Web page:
Shelbyville Community Soup Kitchen recently received a $10,000 grant from the Golden Cross Foundation, a ministry of the Tennessee Conference of the United Methodist Church, which will be used to support the ongoing efforts of feeding needy families in the community, according to the non profit's Ways and Means Committee...
Shelbyville Community Soup Kitchen recently received a $10,000 grant from the Golden Cross Foundation, a ministry of the Tennessee Conference of the United Methodist Church, which will be used to support the ongoing efforts of feeding needy families in the community, according to the non profit's Ways and Means Committee.
"The Shelbyville Community Soup Kitchen's Ways and Means Committee is indeed grateful for the funds provided by this grant from the United Methodist Church's Golden Cross Foundation," said the Rev. Paul Mullikin, SCSK Board of Governors president. "This, along with the generous contributions from all of our soup kitchen donors, will help us as we work to achieve our 2021 budget projections of over $50,000. We are indeed filled with gratitude for a community that continues to step up and help meet the physical and financial demands of this important mission."
Prior to this year's pandemic, the soup kitchen group held its Tuesday evening meal service in the basement of Shelbyville FUMC, where Mullikin serves as senior pastor. Due to social distancing issues and closing of the church by the UMC bishop, volunteers had to rethink their mode of serving needy families here.
A generous benefactor had donated the old Save-A-Lot grocery store near the Veterans Bridge on the Duck River a couple of years ago. So, the mission was moved in the spring to that location and boxed meals have since been distributed since May from 4 to 5 p.m. on Tuesdays to vehicles.
"Because of the closure, we were unable to serve meals in March and April," said Mullikin. "But with the help of a local food truck vendor and his staff, we resumed feeding our guests in a drive-by and walk-up setting in May."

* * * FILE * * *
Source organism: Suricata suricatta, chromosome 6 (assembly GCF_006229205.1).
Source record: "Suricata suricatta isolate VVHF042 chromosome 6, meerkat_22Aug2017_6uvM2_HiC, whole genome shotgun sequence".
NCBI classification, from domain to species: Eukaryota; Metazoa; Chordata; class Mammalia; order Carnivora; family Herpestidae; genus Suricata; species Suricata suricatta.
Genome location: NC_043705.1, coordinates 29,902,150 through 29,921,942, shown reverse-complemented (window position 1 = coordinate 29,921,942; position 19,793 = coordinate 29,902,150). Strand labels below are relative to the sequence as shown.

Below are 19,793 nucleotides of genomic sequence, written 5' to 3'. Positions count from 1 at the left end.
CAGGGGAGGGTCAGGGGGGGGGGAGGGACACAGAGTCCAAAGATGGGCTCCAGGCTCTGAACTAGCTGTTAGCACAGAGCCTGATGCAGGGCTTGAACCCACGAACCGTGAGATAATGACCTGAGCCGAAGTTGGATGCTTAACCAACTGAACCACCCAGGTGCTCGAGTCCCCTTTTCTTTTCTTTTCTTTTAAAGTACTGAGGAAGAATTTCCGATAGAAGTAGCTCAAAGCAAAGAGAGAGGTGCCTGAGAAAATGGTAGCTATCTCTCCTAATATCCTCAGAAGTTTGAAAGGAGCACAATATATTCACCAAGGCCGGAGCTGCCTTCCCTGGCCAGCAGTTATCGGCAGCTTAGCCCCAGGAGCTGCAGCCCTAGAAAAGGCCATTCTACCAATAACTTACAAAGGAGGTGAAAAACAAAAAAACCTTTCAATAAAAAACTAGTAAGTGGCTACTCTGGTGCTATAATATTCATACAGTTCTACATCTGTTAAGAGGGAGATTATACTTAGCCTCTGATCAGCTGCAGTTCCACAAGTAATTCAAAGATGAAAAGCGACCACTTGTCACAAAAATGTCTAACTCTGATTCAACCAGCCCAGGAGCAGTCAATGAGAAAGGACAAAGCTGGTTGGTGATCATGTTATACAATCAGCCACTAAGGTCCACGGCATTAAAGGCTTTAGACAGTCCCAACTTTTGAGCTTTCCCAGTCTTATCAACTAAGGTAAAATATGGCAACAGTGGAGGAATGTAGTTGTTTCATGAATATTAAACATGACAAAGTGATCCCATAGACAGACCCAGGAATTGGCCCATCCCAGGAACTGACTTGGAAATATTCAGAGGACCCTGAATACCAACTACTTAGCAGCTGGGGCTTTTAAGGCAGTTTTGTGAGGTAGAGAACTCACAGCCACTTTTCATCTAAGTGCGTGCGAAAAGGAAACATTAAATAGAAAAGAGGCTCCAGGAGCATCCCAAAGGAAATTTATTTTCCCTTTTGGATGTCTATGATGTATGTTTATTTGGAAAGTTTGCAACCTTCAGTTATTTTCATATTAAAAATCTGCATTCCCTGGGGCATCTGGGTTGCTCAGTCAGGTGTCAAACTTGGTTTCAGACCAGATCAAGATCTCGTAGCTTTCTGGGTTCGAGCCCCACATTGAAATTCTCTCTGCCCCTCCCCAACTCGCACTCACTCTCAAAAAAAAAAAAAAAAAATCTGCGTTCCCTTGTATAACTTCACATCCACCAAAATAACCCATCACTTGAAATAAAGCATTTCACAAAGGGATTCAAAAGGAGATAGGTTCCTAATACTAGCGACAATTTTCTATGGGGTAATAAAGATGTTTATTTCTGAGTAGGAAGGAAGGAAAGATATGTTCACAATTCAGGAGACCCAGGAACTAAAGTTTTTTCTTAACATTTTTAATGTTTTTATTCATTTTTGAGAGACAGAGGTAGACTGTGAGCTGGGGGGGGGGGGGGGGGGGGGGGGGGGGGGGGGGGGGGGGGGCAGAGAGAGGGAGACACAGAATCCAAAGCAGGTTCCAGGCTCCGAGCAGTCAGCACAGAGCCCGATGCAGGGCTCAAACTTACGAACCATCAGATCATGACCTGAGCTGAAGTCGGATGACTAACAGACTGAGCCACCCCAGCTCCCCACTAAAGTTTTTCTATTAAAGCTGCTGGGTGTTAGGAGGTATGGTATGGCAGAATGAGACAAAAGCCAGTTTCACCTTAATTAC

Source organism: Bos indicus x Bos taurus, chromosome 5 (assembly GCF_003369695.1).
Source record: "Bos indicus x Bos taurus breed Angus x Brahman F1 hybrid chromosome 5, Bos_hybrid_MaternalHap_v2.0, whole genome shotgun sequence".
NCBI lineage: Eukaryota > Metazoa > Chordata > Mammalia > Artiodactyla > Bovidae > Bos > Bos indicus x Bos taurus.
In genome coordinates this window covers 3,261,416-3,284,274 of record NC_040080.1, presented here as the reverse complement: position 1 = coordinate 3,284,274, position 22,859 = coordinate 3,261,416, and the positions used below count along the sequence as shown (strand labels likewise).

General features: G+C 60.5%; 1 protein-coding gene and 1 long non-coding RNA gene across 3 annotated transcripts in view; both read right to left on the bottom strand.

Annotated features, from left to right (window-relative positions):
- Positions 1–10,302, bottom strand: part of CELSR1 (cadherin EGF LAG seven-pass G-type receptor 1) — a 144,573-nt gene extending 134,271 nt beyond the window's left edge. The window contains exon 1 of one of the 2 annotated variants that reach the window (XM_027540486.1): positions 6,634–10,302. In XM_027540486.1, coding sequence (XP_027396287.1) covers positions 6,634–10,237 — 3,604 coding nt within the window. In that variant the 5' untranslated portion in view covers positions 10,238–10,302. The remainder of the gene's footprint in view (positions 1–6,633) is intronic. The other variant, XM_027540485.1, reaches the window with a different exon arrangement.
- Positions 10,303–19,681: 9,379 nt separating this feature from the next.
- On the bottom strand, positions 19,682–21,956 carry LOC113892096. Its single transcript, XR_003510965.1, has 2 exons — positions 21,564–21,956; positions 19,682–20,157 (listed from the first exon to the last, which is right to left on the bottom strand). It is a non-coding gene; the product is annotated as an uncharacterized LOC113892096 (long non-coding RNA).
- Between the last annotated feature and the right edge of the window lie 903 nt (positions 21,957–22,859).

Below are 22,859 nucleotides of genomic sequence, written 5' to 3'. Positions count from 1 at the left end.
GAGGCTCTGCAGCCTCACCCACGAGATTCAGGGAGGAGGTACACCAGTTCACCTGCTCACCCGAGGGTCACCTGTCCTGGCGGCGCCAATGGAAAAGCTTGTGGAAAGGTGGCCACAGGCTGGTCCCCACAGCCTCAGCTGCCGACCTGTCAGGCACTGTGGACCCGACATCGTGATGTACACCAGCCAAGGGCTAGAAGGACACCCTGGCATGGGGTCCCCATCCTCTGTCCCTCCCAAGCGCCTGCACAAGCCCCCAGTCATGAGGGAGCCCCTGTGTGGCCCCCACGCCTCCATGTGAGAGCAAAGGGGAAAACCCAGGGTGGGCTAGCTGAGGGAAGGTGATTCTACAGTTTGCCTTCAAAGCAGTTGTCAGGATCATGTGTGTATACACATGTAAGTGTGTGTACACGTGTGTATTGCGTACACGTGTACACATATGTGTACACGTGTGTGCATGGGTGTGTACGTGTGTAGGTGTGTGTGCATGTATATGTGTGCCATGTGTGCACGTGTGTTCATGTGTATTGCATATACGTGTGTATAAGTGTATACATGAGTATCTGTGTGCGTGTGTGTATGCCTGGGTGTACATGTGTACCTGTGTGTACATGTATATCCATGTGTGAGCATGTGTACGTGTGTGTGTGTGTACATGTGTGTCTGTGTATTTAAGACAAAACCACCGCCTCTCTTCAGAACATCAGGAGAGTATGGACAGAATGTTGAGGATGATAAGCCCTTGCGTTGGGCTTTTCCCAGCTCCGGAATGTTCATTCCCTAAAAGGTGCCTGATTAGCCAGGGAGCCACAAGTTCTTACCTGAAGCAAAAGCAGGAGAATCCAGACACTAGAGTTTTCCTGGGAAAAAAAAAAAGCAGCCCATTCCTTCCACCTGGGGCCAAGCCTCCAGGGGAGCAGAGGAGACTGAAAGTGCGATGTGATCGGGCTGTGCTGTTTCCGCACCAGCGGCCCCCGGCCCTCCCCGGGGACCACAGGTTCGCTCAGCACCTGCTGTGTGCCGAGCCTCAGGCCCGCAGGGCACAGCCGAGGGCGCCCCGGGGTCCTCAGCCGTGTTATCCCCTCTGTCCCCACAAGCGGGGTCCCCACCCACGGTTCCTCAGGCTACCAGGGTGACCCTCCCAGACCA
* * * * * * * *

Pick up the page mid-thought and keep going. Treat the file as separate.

Around 175 boxed meals are currently being prepared for pick up each Tuesday. Volunteers said recently they expect the numbers of families to rise, due to economic and work force conditions associated with the pandemic.
New year, more costs
As well, as a result of the coronavirus, food costs in 2020 continued to increase. Soup kitchen volunteers advised the UMC during its grant process that it expects cost per meal to continue to rise as well in 2021.
"We have a continual need for funds to feed the homeless and marginalized," said Mullikin. "A substantial portion of our guests are older adults who live on limited incomes and oftentimes shoulder the responsibility of raising their grandchildren."
Pre-COVID, the soup kitchen operated solely on contributions and an annual fundraising event. However, like many other programs and ministries, their 2020 annual fundraiser was postponed due to the pandemic. The Golden Cross Foundation's grant money couldn't have come at a better time, Mullikin said.
"While SCSK is helping to meet our guests' nutritional goals, we are handicapped in realizing one of our most important goals; that of hands-on ministering to spiritual and emotional needs," said Mullikin. "Our goal is to resume and increase our multi-faceted program of nutritional, spiritual, and emotional support when we can again do so safely."
Future plans, post-pandemic, include expanding the soup kitchen's services once volunteers are able to move back into a brick-and-mortar building. "We would love to become a center of hope and refuge for God's hungry, tired, and weary," said Mullikin. "We hope to expand our nutritional services to more days per week, to once again offer both spiritual and emotional support, and perhaps eventually offer job skills assistance and a children's summer feeding program.
The church pastor said the soup kitchen was started literally on a wing and a prayer.
"Many, many prayers continue to be offered for this mission, and the wings are God's hand that lifts us when our paths forward become difficult."
Shelbyville Community Soup Kitchen was started in February 2016, by Bedford County Ministerial Association on a 6-week trial basis. A known homeless population was believed to live along the Duck River.
Since Shelbyville FUMC was the closest church to the homeless camp, the church became the host site for a weekly Tuesday evening meal. Starting with 12 guests on a cold, rainy night, attendance grew steadily to an average of 175 guests each week.
About the Golden Cross Foundation
Golden Cross Foundation is a ministry of the Tennessee Conference of The United Methodist Church. Funding comes from caring individuals, families and friends of the church each year.
The foundation provides funding assistance for new and ongoing ministries and services with older adults in the Tennessee Conference and provides expertise and strategic planning to the conference for the expansion of innovative and effective ministries with older adults.
For more information visit www.goldencrossfoundation.org or contact Kent McNish, executive director of The Golden Cross Foundation, at email@example.com or by calling 615-479-6175.
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